Following public consultation, Treasury has recommended that the CDR be extended beyond banking, energy and telecommunications to include the non-bank lending sector.
In its final sectoral assessment report, Treasury said that extending the CDR to non-bank lending would likely result in significant benefits for individuals and businesses including better service and greater potential for innovation.
It recommended that generic and publicly available information about non-bank lending products, customer information such as contact details and information on the use of non-bank lending products should be subject to CDR data-sharing obligations.
The proposed extension of the CDR forms part of a new focus on ‘open finance’ which is also set to include the merchant acquiring, general insurance and superannuation sectors.
“With the independent Reserve Bank raising interest rates to respond to inflation, there has never been a better time to apply the Consumer Data Right to our loans sector,” said Assistant Treasurer Stephen Jones.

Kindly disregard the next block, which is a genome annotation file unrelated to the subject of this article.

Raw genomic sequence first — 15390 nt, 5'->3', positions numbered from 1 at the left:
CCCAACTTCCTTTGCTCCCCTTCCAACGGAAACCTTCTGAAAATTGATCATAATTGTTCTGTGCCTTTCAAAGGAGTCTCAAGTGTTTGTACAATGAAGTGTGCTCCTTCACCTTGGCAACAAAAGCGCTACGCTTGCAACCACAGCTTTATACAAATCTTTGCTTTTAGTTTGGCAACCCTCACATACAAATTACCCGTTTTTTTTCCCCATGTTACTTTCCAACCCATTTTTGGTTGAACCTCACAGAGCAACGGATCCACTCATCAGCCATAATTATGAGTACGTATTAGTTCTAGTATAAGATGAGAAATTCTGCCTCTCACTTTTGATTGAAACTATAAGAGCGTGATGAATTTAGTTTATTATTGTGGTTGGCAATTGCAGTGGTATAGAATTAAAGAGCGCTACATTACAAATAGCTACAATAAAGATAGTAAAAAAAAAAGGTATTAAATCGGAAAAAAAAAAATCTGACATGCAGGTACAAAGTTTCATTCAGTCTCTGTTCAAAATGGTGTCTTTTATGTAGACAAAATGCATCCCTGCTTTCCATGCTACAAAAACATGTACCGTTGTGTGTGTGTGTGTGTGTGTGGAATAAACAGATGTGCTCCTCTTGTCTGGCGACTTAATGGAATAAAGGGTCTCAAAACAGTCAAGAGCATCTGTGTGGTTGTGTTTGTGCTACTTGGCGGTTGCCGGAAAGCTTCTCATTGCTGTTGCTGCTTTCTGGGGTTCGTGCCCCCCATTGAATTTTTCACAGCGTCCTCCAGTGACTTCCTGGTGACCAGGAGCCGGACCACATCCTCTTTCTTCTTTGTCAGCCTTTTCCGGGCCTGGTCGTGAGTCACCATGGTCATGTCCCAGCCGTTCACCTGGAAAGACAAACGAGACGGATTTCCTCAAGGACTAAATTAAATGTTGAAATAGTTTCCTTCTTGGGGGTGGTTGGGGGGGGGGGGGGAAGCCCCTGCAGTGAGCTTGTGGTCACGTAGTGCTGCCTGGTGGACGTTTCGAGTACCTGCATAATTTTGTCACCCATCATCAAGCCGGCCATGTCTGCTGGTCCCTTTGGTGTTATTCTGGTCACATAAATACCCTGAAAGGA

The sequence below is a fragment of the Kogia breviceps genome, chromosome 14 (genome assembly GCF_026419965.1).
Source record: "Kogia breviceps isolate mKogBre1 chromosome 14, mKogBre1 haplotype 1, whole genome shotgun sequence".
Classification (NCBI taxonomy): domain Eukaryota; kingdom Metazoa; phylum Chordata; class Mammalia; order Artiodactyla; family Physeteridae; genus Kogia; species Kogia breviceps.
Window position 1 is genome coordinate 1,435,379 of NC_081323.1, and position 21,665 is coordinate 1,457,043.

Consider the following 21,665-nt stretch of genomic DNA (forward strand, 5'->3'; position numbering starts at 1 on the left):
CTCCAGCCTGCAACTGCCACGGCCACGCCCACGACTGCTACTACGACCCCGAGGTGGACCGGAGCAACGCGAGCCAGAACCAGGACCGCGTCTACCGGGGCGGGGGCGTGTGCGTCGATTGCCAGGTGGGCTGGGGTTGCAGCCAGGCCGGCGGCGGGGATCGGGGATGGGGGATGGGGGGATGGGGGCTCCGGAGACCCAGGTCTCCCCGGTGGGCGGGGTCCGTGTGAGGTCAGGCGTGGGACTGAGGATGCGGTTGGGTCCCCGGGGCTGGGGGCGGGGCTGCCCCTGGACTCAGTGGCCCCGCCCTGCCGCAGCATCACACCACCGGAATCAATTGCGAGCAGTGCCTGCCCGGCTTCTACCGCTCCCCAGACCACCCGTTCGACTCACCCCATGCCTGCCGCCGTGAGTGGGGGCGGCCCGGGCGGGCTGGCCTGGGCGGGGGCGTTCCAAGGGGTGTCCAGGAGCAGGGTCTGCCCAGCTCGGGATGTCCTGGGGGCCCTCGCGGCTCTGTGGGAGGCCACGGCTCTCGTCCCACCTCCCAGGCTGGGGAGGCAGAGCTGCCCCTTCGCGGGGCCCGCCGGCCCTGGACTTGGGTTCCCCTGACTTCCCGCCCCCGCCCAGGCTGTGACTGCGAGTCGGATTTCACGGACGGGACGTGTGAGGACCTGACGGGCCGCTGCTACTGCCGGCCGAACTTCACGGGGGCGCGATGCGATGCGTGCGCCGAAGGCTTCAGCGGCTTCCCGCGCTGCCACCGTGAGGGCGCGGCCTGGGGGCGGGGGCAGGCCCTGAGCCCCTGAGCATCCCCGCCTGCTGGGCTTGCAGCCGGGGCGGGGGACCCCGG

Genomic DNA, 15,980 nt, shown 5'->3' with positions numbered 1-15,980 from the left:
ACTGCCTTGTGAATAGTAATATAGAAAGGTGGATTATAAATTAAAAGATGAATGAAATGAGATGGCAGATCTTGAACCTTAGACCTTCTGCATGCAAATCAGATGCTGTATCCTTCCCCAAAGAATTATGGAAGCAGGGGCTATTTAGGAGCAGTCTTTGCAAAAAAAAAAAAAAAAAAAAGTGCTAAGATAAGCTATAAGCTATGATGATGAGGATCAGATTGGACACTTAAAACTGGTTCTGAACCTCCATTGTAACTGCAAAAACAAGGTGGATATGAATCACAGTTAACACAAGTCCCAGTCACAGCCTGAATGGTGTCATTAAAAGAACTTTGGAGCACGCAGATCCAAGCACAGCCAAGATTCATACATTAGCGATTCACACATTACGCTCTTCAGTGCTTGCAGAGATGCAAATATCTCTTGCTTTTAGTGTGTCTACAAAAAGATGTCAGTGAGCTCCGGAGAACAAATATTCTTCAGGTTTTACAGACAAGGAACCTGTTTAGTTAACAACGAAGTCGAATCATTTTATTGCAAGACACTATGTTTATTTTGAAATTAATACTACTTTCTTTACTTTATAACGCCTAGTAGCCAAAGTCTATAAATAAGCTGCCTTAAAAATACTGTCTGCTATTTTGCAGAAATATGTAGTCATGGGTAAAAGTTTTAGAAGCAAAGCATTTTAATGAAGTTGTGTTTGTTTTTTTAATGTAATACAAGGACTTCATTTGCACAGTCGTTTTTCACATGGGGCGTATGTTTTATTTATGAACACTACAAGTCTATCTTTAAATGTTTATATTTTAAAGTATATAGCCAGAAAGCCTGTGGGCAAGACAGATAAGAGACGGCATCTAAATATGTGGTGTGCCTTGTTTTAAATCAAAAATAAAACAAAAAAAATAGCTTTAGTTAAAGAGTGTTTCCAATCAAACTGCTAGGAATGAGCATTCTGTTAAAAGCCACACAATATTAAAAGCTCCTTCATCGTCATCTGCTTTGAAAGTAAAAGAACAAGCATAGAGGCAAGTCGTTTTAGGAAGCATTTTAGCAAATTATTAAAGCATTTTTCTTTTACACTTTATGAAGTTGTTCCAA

“Borrowers will be able to use their own data to properly compare loan offerings and decide on the best one for them. This will keep lenders on the ball as well as lowering processing costs if a customer decides to change providers.”
The government said it had received advice which suggested extending the CDR would result in lower barriers for borrowers switching lenders and lead to greater competitive tension.
“The Albanese Government believes better-informed consumers and more transparent markets will drive innovation and competition,” it said.
Consultation on a draft designation instrument that would extend the CDR to non-bank lending is now open and is set to run until 16 September.
“You could get rid of the fact-finding process at a few clicks of a button with this new information, along with alerts, triggers, and flags when your clients’ financial circumstances change, or when they can afford a new investment or property, or have enough funds to be able to invest in the ASX,” he suggested.
Mr Scriven pointed out that amendments made to CDR rules last year would allow clients to share their data with trusted professional advisers including financial advisers, accountants, tax agents, mortgage brokers and financial counsellors.
Jon Bragg is a journalist for Momentum Media's Investor Daily, nestegg and ifa. He enjoys writing about a wide variety of financial topics and issues and exploring the many implications they have on all aspects of life.